I’m sad at the end of summer. No matter how much I’ve crammed into it, there’s always regret for the things I’ve missed. Riding my bike, learning to sail, hiking at the Ledges are on the list this year. Even when I extend the season by starting June 1 and going til the Autumnal Equinox, it’s never long enough.
I spent my best summers on my grandparents’ farm in northeastern Missouri. What made them the best wasn’t their proximity to Hannibal or the Mississippi River. It wasn’t the trip to St. Louis when we got to see “The King and I” at Forest Park. I do remember that as a magical night when my Mom, her sister and my oldest sister actually went out on the town and left us three younger kids at home by ourselves. Something about the Gaslight District. Hmmmmm.
It was the ordinary things we did every day that made those summers so wonderful. Pulling on shorts, tee shirt and sneakers early to go milking with my Grandpa when everyone else was still asleep. Balancing with the whole family on the water wagon. Shoveling corn into the grinder with my cousin Tommy, and the song he made up about my abilities to pitch a bale of hay just like a boy.
Building fantasy neighborhoods under the Silver Maples with Leo and Nancy and sitting through reading lessons with Leo and Mother on the front porch. Dancing in the rain after a long dry spell. Playing “Ghost in the Graveyard;” I only recently learned this name for Hide and Seek in the dark. Such a deliciously scary game.
Starting at Camp Good Health, summer programs for kids affected by the achievement gap has occupied a lot of my adult life. Moving on to career exploration and leadership development on the Mesquakie Settlement, workshops on everything from feminism to drama in the teen program in Cedar Rapids. Then the day camps we did in Des Moines that developed into year-round school at Moulton Extended Learning Center and elsewhere.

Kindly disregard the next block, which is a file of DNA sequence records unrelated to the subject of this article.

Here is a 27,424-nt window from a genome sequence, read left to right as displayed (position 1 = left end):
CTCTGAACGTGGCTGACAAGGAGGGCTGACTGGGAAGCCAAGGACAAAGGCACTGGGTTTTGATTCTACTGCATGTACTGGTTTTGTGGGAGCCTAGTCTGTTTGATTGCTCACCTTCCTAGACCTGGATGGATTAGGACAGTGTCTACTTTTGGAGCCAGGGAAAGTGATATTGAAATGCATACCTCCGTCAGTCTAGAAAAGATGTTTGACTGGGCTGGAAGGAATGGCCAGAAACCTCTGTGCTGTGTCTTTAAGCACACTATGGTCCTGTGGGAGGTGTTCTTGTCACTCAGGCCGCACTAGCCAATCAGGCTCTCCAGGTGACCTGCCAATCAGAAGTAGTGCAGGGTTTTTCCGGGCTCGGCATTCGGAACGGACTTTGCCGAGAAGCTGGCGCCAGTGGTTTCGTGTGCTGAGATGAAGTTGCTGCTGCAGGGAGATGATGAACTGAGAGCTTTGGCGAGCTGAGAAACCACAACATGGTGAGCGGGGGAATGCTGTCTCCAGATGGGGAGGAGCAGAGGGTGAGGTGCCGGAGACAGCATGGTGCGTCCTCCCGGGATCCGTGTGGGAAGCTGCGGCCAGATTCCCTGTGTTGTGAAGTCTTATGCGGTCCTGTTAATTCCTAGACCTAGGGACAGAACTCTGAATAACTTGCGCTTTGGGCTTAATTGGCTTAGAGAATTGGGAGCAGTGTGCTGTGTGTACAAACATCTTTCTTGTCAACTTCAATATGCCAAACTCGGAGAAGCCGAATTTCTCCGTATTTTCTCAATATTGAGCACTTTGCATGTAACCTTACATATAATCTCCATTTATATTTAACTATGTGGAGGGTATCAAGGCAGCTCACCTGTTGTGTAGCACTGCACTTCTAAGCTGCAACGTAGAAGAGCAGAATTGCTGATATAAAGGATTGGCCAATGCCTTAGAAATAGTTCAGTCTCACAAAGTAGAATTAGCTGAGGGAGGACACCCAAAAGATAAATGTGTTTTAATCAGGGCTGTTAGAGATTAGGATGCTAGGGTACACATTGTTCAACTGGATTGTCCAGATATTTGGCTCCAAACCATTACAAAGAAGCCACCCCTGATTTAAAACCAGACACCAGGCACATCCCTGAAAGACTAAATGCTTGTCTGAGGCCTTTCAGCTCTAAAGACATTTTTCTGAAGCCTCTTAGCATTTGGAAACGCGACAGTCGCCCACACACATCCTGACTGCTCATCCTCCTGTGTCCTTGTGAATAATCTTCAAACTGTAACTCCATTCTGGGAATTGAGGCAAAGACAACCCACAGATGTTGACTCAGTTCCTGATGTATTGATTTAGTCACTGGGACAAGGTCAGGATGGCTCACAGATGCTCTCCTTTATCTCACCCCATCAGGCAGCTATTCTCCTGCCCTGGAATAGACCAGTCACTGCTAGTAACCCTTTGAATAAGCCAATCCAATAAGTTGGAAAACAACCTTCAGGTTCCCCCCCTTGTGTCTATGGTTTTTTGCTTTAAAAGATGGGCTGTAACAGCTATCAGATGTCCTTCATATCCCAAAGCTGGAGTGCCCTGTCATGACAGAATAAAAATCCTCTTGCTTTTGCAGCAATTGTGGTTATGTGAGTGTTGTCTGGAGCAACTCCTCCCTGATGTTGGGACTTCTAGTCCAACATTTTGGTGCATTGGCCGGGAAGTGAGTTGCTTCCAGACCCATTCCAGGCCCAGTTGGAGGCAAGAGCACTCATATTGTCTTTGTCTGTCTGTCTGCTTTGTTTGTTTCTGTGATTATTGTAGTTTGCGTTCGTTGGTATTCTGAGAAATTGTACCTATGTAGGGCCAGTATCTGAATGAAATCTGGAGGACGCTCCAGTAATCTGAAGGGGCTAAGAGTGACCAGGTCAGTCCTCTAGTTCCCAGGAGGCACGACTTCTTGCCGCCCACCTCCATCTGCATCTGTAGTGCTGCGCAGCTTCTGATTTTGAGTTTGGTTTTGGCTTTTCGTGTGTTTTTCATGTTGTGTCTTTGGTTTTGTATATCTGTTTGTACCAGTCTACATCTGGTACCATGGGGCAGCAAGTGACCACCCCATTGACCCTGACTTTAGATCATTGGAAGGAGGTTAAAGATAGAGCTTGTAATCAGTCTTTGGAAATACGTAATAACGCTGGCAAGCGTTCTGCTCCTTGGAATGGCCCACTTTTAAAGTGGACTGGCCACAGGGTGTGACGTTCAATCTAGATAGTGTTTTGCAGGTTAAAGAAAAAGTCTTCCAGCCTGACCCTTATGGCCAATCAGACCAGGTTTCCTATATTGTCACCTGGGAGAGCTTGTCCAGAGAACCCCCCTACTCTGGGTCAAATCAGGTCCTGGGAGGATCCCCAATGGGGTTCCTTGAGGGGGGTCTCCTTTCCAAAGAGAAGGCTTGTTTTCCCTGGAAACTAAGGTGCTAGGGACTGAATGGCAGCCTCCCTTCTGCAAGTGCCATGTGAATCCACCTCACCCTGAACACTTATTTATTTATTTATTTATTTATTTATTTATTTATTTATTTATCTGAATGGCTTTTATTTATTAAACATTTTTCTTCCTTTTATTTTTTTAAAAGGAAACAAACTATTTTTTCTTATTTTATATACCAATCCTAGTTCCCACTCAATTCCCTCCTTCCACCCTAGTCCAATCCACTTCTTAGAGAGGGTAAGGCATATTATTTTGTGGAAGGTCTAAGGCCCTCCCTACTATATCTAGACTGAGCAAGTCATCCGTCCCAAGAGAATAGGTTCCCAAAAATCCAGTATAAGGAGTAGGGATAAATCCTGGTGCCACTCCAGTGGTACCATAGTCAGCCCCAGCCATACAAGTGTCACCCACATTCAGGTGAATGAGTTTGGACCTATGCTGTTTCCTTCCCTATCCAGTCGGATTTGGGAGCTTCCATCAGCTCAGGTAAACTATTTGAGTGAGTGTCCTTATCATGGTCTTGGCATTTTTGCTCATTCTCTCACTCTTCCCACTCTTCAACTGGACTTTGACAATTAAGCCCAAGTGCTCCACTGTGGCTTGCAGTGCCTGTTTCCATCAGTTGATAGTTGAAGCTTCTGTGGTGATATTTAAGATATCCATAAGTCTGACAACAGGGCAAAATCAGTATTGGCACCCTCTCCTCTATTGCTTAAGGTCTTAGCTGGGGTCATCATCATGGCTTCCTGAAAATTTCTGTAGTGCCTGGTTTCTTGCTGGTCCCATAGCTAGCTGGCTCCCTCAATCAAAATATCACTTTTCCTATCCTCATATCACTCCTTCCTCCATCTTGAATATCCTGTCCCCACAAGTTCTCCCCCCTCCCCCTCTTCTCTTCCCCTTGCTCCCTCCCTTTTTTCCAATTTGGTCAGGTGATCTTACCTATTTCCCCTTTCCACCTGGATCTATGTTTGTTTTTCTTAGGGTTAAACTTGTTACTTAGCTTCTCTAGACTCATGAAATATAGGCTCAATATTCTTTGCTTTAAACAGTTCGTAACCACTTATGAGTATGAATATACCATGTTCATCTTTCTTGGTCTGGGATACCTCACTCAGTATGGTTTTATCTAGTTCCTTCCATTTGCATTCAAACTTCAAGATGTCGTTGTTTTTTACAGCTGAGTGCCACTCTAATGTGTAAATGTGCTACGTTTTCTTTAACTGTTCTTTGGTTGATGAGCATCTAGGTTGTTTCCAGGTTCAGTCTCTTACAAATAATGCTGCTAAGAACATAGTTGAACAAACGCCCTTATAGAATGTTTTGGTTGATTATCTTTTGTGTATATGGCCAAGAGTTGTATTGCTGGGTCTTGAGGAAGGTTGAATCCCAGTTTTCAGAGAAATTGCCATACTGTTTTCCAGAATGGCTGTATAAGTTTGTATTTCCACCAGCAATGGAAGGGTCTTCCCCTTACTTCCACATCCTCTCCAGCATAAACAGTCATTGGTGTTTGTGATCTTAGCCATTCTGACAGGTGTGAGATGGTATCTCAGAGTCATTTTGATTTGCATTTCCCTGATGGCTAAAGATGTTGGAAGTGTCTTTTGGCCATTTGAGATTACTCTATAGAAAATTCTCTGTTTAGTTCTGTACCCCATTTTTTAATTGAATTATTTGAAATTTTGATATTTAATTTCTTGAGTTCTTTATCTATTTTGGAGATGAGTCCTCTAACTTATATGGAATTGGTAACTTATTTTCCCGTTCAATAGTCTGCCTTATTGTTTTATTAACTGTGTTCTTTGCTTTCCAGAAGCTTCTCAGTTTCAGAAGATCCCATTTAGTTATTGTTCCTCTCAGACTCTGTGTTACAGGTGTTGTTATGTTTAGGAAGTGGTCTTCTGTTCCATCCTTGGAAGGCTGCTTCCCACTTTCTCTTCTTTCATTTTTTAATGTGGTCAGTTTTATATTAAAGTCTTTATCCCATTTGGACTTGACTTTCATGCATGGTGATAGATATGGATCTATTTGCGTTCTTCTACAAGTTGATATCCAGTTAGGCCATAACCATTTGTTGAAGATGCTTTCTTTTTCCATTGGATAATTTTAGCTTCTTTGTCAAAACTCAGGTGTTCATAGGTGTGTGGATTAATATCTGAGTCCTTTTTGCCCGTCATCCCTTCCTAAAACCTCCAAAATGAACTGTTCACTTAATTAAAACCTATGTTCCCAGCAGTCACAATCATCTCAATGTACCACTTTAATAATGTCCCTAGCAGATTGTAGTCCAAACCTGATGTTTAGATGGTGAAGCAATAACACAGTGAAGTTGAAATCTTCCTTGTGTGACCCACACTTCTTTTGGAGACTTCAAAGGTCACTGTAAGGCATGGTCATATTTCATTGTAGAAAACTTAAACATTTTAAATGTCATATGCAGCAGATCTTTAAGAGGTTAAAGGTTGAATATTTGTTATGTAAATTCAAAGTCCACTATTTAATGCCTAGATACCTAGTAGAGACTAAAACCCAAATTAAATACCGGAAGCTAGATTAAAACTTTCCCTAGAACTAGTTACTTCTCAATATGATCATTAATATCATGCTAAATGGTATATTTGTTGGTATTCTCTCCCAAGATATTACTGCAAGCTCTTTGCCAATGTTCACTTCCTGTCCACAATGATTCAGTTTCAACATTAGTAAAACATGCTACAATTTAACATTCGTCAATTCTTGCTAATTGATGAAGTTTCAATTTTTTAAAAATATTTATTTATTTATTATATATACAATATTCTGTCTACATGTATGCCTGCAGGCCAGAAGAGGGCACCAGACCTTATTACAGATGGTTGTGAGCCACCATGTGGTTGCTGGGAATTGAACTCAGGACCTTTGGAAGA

Now at the first of September, it’s not too soon to start planning for next summer. This article from the US Department of Education’s EdBlog makes an excellent point for schools and community organizations to work together, not just during the summer but throughout the year. They link to some great examples of summer successes in Pittsburgh, and Chicago.
Kids who start school behind tend to catch up some during the school year, but then fall behind when their summers lack enrichment opportunities that wealthier kids enjoy. Summer programs keep them thinking and learning all year. Anything we can do to narrow that achievement gap is a good thing!